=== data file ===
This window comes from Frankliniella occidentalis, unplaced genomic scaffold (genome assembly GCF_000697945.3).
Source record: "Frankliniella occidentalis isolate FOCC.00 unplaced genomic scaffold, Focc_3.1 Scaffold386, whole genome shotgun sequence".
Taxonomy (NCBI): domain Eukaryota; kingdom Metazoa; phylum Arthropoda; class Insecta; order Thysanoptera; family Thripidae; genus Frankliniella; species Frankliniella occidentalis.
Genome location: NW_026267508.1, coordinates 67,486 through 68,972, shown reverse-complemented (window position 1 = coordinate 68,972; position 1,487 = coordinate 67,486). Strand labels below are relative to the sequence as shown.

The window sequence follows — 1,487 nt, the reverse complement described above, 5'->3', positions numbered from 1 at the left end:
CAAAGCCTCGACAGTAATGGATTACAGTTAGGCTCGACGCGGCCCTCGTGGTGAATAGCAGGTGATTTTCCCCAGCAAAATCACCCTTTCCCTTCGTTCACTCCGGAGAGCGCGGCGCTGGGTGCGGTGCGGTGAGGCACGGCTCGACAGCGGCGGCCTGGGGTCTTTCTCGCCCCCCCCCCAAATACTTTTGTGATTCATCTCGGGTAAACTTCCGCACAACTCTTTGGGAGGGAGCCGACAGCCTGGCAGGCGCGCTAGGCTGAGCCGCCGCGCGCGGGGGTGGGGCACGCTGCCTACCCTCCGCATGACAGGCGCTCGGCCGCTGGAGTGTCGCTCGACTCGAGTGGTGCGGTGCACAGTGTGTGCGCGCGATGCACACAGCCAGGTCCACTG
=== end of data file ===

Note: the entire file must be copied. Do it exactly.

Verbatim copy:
This window comes from Frankliniella occidentalis, unplaced genomic scaffold (genome assembly GCF_000697945.3).
Source record: "Frankliniella occidentalis isolate FOCC.00 unplaced genomic scaffold, Focc_3.1 Scaffold386, whole genome shotgun sequence".
Taxonomy (NCBI): domain Eukaryota; kingdom Metazoa; phylum Arthropoda; class Insecta; order Thysanoptera; family Thripidae; genus Frankliniella; species Frankliniella occidentalis.
Genome location: NW_026267508.1, coordinates 67,486 through 68,972, shown reverse-complemented (window position 1 = coordinate 68,972; position 1,487 = coordinate 67,486). Strand labels below are relative to the sequence as shown.

The window sequence follows — 1,487 nt, the reverse complement described above, 5'->3', positions numbered from 1 at the left end:
CAAAGCCTCGACAGTAATGGATTACAGTTAGGCTCGACGCGGCCCTCGTGGTGAATAGCAGGTGATTTTCCCCAGCAAAATCACCCTTTCCCTTCGTTCACTCCGGAGAGCGCGGCGCTGGGTGCGGTGCGGTGAGGCACGGCTCGACAGCGGCGGCCTGGGGTCTTTCTCGCCCCCCCCCCAAATACTTTTGTGATTCATCTCGGGTAAACTTCCGCACAACTCTTTGGGAGGGAGCCGACAGCCTGGCAGGCGCGCTAGGCTGAGCCGCCGCGCGCGGGGGTGGGGCACGCTGCCTACCCTCCGCATGACAGGCGCTCGGCCGCTGGAGTGTCGCTCGACTCGAGTGGTGCGGTGCACAGTGTGTGCGCGCGATGCACACAGCCAGGTCCACTG